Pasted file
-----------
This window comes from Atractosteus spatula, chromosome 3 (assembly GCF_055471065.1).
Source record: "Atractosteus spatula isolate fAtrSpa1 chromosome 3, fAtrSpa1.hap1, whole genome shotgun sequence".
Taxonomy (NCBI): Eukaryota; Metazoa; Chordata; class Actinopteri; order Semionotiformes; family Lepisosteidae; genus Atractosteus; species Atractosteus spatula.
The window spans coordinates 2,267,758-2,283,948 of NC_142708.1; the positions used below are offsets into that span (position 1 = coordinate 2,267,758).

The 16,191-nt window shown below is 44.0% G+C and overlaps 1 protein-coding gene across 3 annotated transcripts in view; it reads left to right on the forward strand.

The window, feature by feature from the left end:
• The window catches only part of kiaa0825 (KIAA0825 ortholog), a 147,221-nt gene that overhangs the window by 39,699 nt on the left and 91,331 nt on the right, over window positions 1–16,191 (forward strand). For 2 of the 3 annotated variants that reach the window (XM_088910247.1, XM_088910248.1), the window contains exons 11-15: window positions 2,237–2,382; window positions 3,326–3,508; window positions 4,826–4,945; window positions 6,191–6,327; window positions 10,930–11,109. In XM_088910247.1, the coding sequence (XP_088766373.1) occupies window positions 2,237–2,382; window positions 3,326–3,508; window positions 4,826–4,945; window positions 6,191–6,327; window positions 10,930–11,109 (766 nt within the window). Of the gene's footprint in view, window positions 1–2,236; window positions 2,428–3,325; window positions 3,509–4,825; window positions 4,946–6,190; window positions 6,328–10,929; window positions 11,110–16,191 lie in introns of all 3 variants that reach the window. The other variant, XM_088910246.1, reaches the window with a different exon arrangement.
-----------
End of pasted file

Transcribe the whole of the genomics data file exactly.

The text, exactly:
This window comes from Atractosteus spatula, chromosome 3 (assembly GCF_055471065.1).
Source record: "Atractosteus spatula isolate fAtrSpa1 chromosome 3, fAtrSpa1.hap1, whole genome shotgun sequence".
Taxonomy (NCBI): Eukaryota; Metazoa; Chordata; class Actinopteri; order Semionotiformes; family Lepisosteidae; genus Atractosteus; species Atractosteus spatula.
The window spans coordinates 2,267,758-2,283,948 of NC_142708.1; the positions used below are offsets into that span (position 1 = coordinate 2,267,758).

The 16,191-nt window shown below is 44.0% G+C and overlaps 1 protein-coding gene across 3 annotated transcripts in view; it reads left to right on the forward strand.

The window, feature by feature from the left end:
• The window catches only part of kiaa0825 (KIAA0825 ortholog), a 147,221-nt gene that overhangs the window by 39,699 nt on the left and 91,331 nt on the right, over window positions 1–16,191 (forward strand). For 2 of the 3 annotated variants that reach the window (XM_088910247.1, XM_088910248.1), the window contains exons 11-15: window positions 2,237–2,382; window positions 3,326–3,508; window positions 4,826–4,945; window positions 6,191–6,327; window positions 10,930–11,109. In XM_088910247.1, the coding sequence (XP_088766373.1) occupies window positions 2,237–2,382; window positions 3,326–3,508; window positions 4,826–4,945; window positions 6,191–6,327; window positions 10,930–11,109 (766 nt within the window). Of the gene's footprint in view, window positions 1–2,236; window positions 2,428–3,325; window positions 3,509–4,825; window positions 4,946–6,190; window positions 6,328–10,929; window positions 11,110–16,191 lie in introns of all 3 variants that reach the window. The other variant, XM_088910246.1, reaches the window with a different exon arrangement.